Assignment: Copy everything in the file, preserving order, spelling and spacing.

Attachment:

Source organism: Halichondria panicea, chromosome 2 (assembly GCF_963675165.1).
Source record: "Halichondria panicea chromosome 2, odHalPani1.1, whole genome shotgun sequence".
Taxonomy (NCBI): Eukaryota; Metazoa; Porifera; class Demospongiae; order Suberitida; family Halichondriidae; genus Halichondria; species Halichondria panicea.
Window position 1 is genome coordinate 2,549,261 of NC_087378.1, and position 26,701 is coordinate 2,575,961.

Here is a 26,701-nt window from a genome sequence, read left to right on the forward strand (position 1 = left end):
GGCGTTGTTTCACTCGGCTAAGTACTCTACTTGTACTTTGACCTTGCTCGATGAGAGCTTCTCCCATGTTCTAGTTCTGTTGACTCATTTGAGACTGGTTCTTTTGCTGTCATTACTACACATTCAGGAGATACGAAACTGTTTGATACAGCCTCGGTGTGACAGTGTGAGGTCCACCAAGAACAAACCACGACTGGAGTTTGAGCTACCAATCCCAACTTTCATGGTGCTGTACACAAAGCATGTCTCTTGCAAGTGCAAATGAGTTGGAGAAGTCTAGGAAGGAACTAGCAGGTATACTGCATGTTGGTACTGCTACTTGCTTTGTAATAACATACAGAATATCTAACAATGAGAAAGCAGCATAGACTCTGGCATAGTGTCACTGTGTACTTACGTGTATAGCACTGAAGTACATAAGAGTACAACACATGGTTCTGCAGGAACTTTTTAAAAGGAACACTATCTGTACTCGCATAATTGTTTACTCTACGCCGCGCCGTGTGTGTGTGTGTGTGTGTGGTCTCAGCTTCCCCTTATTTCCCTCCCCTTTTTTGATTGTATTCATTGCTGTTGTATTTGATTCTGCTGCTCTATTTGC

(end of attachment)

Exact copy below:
Source organism: Halichondria panicea, chromosome 2 (assembly GCF_963675165.1).
Source record: "Halichondria panicea chromosome 2, odHalPani1.1, whole genome shotgun sequence".
Taxonomy (NCBI): Eukaryota; Metazoa; Porifera; class Demospongiae; order Suberitida; family Halichondriidae; genus Halichondria; species Halichondria panicea.
Window position 1 is genome coordinate 2,549,261 of NC_087378.1, and position 26,701 is coordinate 2,575,961.

Here is a 26,701-nt window from a genome sequence, read left to right on the forward strand (position 1 = left end):
GGCGTTGTTTCACTCGGCTAAGTACTCTACTTGTACTTTGACCTTGCTCGATGAGAGCTTCTCCCATGTTCTAGTTCTGTTGACTCATTTGAGACTGGTTCTTTTGCTGTCATTACTACACATTCAGGAGATACGAAACTGTTTGATACAGCCTCGGTGTGACAGTGTGAGGTCCACCAAGAACAAACCACGACTGGAGTTTGAGCTACCAATCCCAACTTTCATGGTGCTGTACACAAAGCATGTCTCTTGCAAGTGCAAATGAGTTGGAGAAGTCTAGGAAGGAACTAGCAGGTATACTGCATGTTGGTACTGCTACTTGCTTTGTAATAACATACAGAATATCTAACAATGAGAAAGCAGCATAGACTCTGGCATAGTGTCACTGTGTACTTACGTGTATAGCACTGAAGTACATAAGAGTACAACACATGGTTCTGCAGGAACTTTTTAAAAGGAACACTATCTGTACTCGCATAATTGTTTACTCTACGCCGCGCCGTGTGTGTGTGTGTGTGTGTGGTCTCAGCTTCCCCTTATTTCCCTCCCCTTTTTTGATTGTATTCATTGCTGTTGTATTTGATTCTGCTGCTCTATTTGC